Sustainability

Crystal Clear: Dispelling Myths, Fears About Water Purity

The United States has one of the safest water supplies in the world, according to the Centers for Disease Control and Prevention, which notes that, if you are among the 286 million Americans that get water from a community water system, the tap water is regulated by the United States Environmental Protection Agency (EPA).

Drinking water varies from place to place, depending on the condition of the source water from which it’s drawn and the treatment it receives, but it must meet EPA regulations.

Still, there was the Flint, Michigan, water crisis where in 2014 more than 100,000 residents were potentially exposed to high levels of lead in their drinking water – resulting in 15 reported deaths and countless illnesses.

That crisis still has many Americans reeling, wary of just how safe – or unsafe – their drinking water might be.

With that, the CDC does acknowledge that drinking water that’s not properly treated or which travels through an improperly maintained distribution system may create an environment for contamination.

Also, the presence of certain contaminants in water can lead to health issues, including gastrointestinal illness, reproductive problems, and neurological disorders.

Infants, young children, pregnant women, the elderly, and immune-compromised persons may be especially susceptible to illness.

That realization does little to dispel the many myths and fears about water purity although Caleb Backe, a health and wellness expert for Maple Holistics, which makes organic and natural beauty projects, offered up and shot down two examples of what he said were myths.

“Fluoride is bad for you. In water, it serves two very important functions — it helps prevent tooth decay and it prevents goiters, and let’s be honest, nobody misses lumpy necks,” Backe said. “Clean water is important and getting a filter may be an option with regard to guarding against mishaps. Pure water, on the other hand, is just a luxury.”

Indeed, there’s a real concern about safe drinking water, not only domestically, but around the globe, said Darrel Larson, the international director for Sawyer Products, a manufacturer of water filtration products.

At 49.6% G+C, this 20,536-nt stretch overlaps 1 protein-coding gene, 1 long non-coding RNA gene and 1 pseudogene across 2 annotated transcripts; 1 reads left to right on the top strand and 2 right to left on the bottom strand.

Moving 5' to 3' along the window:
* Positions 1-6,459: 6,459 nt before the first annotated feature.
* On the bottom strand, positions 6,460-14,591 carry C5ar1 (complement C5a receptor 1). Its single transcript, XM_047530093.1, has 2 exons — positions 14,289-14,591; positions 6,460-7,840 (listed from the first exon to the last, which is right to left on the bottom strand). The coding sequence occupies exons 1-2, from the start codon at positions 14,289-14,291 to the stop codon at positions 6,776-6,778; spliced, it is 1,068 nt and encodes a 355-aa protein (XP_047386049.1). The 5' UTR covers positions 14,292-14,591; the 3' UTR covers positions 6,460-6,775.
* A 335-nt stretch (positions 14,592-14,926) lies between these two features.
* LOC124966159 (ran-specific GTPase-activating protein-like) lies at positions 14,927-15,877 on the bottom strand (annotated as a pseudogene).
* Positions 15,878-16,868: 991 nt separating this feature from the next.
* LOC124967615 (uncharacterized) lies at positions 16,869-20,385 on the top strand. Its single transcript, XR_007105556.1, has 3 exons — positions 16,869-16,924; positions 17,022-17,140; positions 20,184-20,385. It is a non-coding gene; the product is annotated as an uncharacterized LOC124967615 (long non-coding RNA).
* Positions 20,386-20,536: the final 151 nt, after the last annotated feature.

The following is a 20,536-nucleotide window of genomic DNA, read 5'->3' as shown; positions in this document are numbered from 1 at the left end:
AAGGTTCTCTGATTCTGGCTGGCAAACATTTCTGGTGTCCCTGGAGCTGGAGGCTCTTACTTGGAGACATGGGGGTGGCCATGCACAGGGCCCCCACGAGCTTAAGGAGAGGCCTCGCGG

“I believe that there’s significant proof to dispel the myth that plastic bottled water is necessary in order to enjoy safe drinking water,” Larson said.

In recent studies commissioned in Fiji by Sawyer Products, results indicated that clean water effects individual health, family economics and the environment.

GIS data collection has been a part of a distribution that will result in nearly 100,000 Sawyer-made filters donated to a project in Fiji as a solution for that country’s clean water needs, particularly in rural, hard-to-reach areas, Larson said.

“Not only does the GIS data allow for tracking of the filter installations and follow-ups, but health and social-economic data is also being collected,” he said. Each family that receives a water filter voluntarily participates in a survey that measures diarrhea reduction, school and work days recaptured that were once lost due to waterborne sickness, purchased water savings and medical savings associated with poor water quality.

After a health scare, Kathryn Kellogg stopped assuming everything she put in her body was safe and starting cooking from scratch, making her own cleaning and beauty products, and, she said, she stopped using plastic.

Today, she devotes her life to Going Zero Waste, a blog dedicated to ditching plastic, removing harmful chemicals from homes, and reducing waste.

“Unfortunately, I can’t [dispel the myths of and fears about water purity],” said Kellogg said, who spends her time educating the public on the dangers of trash, plastic pollution, and fighting to end food waste.

In doing so, Kellogg said she can show anyone all of the trash she’s thrown away in the past two years — in one mason jar.

“There’s 94 percent of plastic in our drinking water with higher concentrations of plastic in bottled water,” she said. “Our tap water has less plastic than bottles and is regulated and tested more regularly than bottled water. Tap water is still the safest option out there.”

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Stacy M. Brown

I’ve worked for the Daily News of Los Angeles, the L.A. Times, Gannet and the Times-Tribune and have contributed to the Pocono Record, the New York Post and the New York Times. Television news opportunities have included: NBC, MSNBC, Scarborough Country, the Abrams Report, Today, Good Morning America, NBC Nightly News, Imus in the Morning and Anderson Cooper 360. Radio programs like the Wendy Williams Experience, Tom Joyner Morning Show and the Howard Stern Show have also provided me the chance to share my views.

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